I thought long and hard about buying an Amazon Kindle for studying Japanese. Like five years kind of long and hard. And as with most life enigmas, it came down to a simple question: Why spend hundreds of dollars on a giant phone that doesn’t even work as a phone? Not to mention you could just buy an actual book for ten bucks.
Although to be fair, most of my enigmas are more along the lines of Why’m I waking up on a park bench? or What happened to the Filipino girl I bought all those cocktails for? But anyway, I finally broke down and bought a Kindle, and holy balls, if you want to learn Japanese, it’s the greatest thing ever. So at least that’s one problem solved.
Of course, if you don’t want to learn Japanese, eh, I guess you could still read English books, if cable TV hadn’t made them obsolete back in the ’90’s.
Now, I don’t do a lot of tech product recommendations, probably because I only hate two things and technology’s one of them. All I want electronics to do is get out of the way so I can watch movies, find the nearest curry house, or Skype a random girl in Gunma prefecture. I don’t want to read the manual, write code, or encase myself in tinfoil. Ken Seeroi ain’t trying to walk around all Tin Woodsman during rainy season.
Thankfully, anti-tech is where the Kindle shines. (Well, that and a dark room.) Because its singular purpose is to pretend it’s a book, without any extra bullshit. And in that, it’s close to the perfect product.
Why the Amazon Kindle for Japanese is Better than a Book
The Kindle isn’t just better than a book for reading Japanese—-it’s waaaay better. To understand why, you have to grasp what makes the language so hard.
Evafuckinthin. The grammar, particles, hiragana, katakana, slang, dozen different dialects, and above all—let’s not kid ourselves—kanji. Japanese is a bunch of sticks, none of which make any sense. How can 会, 逢, 遭, and 遇 all sound and mean the same? What kind of sick nation would do that?
Sorry, rhetorical question. So then the Japanese in their great wisdom decided to remedy their native language by making sure all recent words abandon kanji entirely. Instead, they chose to co-opt the world’s second most screwed-up language, English. The result being that today’s Japanese is thoroughly jumbled with thousands of English loan-words—only, oh yeah, they forgot to use actual letters, so now everything looks like it was written by a chicken.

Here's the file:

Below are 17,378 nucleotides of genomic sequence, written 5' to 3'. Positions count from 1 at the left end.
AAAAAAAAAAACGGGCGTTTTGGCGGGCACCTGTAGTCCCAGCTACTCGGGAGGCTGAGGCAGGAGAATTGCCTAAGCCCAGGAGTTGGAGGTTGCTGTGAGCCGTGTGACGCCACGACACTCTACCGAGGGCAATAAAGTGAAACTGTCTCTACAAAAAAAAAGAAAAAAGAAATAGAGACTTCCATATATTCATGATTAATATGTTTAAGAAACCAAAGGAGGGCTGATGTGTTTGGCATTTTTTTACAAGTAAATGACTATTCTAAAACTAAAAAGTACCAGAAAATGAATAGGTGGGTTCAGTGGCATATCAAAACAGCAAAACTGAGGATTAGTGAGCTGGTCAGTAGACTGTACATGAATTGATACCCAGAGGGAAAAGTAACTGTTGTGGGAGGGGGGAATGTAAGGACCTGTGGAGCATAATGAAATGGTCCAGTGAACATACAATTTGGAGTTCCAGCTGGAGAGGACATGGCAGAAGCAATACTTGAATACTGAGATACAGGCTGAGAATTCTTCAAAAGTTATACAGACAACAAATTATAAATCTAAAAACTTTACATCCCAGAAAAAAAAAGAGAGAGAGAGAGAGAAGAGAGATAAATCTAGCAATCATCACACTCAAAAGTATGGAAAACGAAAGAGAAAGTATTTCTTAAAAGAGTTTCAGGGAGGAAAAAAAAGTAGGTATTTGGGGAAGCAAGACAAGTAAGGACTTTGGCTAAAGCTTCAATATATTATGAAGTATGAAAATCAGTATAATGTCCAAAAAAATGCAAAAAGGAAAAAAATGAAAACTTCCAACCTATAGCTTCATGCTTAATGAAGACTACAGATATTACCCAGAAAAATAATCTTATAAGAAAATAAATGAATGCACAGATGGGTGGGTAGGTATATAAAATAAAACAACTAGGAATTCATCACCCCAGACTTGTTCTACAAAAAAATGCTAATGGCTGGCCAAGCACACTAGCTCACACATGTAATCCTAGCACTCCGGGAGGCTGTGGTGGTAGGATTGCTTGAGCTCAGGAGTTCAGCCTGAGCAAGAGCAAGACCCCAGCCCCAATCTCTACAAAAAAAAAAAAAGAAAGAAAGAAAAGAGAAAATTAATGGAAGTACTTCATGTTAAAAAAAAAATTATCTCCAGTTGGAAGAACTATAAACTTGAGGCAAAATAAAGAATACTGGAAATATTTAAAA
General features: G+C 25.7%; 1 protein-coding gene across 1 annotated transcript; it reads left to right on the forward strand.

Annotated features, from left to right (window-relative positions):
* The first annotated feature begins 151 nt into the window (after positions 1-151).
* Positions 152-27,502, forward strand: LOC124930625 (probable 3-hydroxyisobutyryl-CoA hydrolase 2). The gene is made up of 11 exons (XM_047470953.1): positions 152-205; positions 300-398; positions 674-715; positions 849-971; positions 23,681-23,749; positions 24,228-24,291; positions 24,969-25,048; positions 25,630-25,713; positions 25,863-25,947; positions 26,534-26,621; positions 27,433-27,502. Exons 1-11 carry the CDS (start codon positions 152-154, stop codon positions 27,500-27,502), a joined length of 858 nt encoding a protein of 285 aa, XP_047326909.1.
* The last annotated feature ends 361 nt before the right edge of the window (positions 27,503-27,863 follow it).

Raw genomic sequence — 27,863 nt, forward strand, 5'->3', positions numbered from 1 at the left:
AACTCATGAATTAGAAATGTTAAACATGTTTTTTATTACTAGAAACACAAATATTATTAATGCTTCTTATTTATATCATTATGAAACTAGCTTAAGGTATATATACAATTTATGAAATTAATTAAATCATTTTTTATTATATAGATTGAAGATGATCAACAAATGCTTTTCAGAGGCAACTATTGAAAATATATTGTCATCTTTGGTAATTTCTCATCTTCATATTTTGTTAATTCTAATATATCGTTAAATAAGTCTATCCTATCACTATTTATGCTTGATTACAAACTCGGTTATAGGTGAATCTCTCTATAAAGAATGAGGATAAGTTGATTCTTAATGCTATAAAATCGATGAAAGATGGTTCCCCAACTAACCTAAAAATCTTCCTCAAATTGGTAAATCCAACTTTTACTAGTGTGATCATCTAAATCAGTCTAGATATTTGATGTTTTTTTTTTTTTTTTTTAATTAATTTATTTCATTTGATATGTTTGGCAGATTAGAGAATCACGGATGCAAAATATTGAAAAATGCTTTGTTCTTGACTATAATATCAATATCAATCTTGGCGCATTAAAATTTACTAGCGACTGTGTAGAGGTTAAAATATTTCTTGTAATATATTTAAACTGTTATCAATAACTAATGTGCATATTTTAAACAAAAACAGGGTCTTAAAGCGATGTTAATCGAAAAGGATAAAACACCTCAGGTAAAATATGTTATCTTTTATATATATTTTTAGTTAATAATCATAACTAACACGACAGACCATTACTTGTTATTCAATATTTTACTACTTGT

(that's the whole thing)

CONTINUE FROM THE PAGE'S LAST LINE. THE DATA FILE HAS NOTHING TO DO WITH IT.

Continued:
Enter the Amazon Kindle for Japanese
Whatever, all I wanted the Kindle to do was provide the ability to look up kanji easily. That alone would make it worth its solid-gold price tag. And amazingly enough, it works brilliantly. It’s undoubtedly the best money I’ve spent since deciding to learn Japanese, which, granted, was a terrible decision. But hey, if you’re gonna smoke crack, might as well nut up and buy a decent pipe.
Because here’s how fun it is to read a paper book in Japanese: First, you’ll need Coke bottle-strength reading glasses. Japanese people delight in making everything hard and apparently think it’s hilarious to print books in 8-point font. Next, you’ll need a smartphone for a dictionary app or Google Translate to look up the kanji. Then stop on every page and search for all the kanji you don’t know and write each reading and definition into the margin. You’ll need a pen too.
The Kindle takes one look at your miserable paper book and says Suck that. Just tap the unfamiliar kanji and up pops a definition, in Japanese or English. Now you’re covering a dozen pages in the time it used to take to read one, plus reading real Japanese books for adults. No one’s more surprised by this than me. But that’s only because no one actually cares whether you, I, or anyone can read Japanese or not. Oh, it’s a very rewarding language.
Which Amazon Kindle
Since the only thing higher than technology on the List of Stuff Ken Seeroi Hates is spending money, I first tried to use the Kindle app on my phone, on the PC, and the browser-based version. Which of course involved more technology, so then I was really unhappy. Plus, all of them kind of suck.